Random-noise polarimetry applications to subsurface probing

Ram M. Narayanan, Yi Xu, Paul D. Hoffmeyer, John O. Curtis

Research output: Chapter in Book/Report/Conference proceedingConference contribution

4 Scopus citations


Random noise polarimetry is a new radar technique for high-resolution probing of subsurface objects and interfaces. Detection of buried targets is accomplished by cross-correlating the reflected signal by a time-delayed replica of the transmitted waveform. A unique signal processing scheme is used to inject coherent in the system to permit extraction of the wideband polarimetric scattering response of the buried object. This facilitates computation of the Stokes matrices of the target response which enhances the detection and identification process. Random noise polarimetry also possesses additional desirable features for subsurface probing such as immunity from detection and jamming. The paper discusses the theoretical foundations of random noise polarimetry and presents data acquired from various targets using a 1 - 2 GHz radar system fabricated by the University of Nebraska under contract to the U.S. Army Waterways Experiment Station. In addition, various signal processing algorithms used to analyze the polarimetric data are presented.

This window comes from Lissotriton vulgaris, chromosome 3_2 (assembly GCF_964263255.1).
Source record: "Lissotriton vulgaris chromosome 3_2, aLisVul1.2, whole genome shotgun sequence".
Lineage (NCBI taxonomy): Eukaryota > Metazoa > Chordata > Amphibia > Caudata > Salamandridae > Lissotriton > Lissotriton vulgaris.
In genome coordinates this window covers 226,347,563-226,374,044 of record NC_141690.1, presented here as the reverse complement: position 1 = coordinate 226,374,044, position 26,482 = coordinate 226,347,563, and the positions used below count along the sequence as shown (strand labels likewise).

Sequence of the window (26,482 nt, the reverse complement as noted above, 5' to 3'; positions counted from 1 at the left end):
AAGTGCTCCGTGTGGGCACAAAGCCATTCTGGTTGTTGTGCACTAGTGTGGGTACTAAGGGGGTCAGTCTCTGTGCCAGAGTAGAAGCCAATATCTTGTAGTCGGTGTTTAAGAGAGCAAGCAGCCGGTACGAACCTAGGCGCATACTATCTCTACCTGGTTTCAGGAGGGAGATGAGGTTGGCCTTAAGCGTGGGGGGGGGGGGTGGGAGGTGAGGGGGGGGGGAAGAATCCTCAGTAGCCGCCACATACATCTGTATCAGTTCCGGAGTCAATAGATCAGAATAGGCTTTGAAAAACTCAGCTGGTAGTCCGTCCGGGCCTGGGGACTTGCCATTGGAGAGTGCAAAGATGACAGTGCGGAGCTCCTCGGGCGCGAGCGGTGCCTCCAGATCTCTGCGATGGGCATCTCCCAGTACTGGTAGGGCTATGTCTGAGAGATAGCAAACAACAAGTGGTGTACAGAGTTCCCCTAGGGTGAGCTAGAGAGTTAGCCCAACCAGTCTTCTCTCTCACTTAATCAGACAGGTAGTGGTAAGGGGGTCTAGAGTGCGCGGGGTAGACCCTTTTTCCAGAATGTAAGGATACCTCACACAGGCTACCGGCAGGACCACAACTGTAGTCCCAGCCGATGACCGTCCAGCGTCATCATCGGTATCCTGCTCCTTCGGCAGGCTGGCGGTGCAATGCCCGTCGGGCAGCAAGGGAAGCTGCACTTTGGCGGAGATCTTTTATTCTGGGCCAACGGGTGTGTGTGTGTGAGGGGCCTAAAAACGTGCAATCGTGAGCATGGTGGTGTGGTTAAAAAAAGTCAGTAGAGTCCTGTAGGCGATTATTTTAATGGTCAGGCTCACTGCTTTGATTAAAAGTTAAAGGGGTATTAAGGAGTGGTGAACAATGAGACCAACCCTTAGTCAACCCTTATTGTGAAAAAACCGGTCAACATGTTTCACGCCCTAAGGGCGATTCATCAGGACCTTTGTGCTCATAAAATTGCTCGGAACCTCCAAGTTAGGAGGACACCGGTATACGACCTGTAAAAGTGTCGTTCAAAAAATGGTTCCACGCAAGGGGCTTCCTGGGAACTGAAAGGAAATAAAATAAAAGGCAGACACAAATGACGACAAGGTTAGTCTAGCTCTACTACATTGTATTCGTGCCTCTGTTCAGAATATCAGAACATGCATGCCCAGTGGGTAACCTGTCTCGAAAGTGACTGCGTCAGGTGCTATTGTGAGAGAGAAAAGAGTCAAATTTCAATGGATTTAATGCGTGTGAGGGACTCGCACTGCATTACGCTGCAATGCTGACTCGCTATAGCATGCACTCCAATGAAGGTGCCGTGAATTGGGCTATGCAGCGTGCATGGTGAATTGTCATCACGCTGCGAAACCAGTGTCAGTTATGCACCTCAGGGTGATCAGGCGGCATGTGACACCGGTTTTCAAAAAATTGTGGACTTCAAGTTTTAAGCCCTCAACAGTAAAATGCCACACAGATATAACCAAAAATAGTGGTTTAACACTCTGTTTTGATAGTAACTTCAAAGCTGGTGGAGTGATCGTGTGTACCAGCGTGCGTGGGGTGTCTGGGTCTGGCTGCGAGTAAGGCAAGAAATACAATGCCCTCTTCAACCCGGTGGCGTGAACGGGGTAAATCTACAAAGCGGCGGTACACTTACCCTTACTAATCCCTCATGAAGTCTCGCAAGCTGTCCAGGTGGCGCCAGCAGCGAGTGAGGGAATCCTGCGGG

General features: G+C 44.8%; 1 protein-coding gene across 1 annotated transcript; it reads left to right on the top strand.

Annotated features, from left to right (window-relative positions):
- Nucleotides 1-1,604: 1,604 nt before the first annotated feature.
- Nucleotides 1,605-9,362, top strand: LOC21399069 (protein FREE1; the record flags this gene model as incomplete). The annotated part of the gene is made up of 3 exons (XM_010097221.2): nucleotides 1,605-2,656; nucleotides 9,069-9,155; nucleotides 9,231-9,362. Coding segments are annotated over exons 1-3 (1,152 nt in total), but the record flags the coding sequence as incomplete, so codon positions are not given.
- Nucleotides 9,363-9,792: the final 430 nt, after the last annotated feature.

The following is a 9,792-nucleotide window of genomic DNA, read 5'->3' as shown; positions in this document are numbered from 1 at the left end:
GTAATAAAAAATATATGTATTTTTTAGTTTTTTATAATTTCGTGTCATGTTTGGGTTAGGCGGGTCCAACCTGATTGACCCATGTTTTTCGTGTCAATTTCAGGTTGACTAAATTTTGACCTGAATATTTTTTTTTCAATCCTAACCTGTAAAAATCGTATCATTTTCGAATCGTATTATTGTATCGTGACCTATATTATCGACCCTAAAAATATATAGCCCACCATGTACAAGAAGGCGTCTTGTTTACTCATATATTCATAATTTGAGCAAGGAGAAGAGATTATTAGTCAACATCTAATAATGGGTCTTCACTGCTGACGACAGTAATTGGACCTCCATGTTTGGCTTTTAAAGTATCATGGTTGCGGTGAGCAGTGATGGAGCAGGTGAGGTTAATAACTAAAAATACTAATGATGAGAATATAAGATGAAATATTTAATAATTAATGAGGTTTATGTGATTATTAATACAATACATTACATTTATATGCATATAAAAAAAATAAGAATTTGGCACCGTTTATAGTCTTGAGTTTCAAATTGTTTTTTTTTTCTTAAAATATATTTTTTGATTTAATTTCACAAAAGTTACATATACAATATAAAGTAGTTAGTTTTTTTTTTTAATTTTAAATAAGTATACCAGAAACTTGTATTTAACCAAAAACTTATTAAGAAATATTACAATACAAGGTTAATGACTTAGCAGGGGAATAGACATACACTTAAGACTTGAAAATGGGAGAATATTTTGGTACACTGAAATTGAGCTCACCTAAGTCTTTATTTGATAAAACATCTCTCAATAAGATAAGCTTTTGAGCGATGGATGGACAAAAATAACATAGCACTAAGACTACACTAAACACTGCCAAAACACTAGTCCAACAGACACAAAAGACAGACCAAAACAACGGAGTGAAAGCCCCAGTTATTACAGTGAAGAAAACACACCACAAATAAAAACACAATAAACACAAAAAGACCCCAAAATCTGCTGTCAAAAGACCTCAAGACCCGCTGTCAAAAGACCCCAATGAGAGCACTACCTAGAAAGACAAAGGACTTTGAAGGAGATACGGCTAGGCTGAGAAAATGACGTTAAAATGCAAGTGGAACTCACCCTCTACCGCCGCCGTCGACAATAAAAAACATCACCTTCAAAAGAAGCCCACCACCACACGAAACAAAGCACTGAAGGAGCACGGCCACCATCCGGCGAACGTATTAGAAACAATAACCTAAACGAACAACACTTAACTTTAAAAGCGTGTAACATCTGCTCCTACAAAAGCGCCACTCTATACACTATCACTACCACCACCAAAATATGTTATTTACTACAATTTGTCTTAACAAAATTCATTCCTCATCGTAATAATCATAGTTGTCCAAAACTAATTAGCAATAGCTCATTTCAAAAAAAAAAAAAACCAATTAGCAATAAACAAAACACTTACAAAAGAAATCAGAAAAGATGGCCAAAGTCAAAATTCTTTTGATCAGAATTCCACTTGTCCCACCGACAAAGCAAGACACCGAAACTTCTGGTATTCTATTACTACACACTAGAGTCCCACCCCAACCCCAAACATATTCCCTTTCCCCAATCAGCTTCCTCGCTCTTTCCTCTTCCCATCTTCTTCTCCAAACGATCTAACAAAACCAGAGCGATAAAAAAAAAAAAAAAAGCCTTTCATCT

Original languageEnglish (US)
Title of host publicationProceedings of SPIE - The International Society for Optical Engineering
EditorsAbinash C. Dubey, Robert L. Barnard, Colin J. Lowe, John E. McFee
Number of pages11
StatePublished - Jan 1 1996
EventDetection and Remediation Technologies for Mines and Minelike Targets - Orlando, FL, USA
Duration: Apr 9 1996Apr 12 1996

Publication series

NameProceedings of SPIE - The International Society for Optical Engineering


OtherDetection and Remediation Technologies for Mines and Minelike Targets
CityOrlando, FL, USA

All Science Journal Classification (ASJC) codes

  • Electronic, Optical and Magnetic Materials
  • Condensed Matter Physics
  • Computer Science Applications
  • Applied Mathematics
  • Electrical and Electronic Engineering


Dive into the research topics of 'Random-noise polarimetry applications to subsurface probing'. Together they form a unique fingerprint.

Cite this